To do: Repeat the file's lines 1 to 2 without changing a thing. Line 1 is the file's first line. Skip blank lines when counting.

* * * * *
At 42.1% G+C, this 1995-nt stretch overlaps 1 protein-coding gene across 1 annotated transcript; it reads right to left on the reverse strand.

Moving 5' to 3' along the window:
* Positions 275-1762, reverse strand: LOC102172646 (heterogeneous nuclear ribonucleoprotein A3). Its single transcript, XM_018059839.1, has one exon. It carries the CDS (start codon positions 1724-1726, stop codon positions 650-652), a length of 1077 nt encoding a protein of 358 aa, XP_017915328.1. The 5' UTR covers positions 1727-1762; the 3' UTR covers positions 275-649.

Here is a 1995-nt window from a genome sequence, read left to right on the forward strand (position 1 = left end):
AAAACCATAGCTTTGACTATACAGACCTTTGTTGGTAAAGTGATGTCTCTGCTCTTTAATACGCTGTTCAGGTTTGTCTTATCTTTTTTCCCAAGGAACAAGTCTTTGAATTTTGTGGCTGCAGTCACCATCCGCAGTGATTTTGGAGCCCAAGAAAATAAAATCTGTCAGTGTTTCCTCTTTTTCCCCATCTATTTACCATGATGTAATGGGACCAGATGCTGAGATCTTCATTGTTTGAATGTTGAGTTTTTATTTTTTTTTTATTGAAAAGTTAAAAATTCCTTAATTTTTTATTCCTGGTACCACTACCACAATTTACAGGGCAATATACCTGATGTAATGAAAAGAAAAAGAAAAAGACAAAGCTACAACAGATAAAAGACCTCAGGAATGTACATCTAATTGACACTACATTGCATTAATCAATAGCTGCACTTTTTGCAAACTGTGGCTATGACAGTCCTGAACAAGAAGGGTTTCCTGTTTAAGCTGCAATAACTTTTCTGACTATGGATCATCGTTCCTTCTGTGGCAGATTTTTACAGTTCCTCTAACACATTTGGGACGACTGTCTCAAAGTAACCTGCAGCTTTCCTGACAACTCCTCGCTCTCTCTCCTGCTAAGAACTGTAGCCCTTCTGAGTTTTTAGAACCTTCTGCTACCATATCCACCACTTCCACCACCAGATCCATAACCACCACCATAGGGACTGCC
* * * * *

At 42.1% G+C, this 1995-nt stretch overlaps 1 protein-coding gene across 1 annotated transcript; it reads right to left on the reverse strand.

Moving 5' to 3' along the window: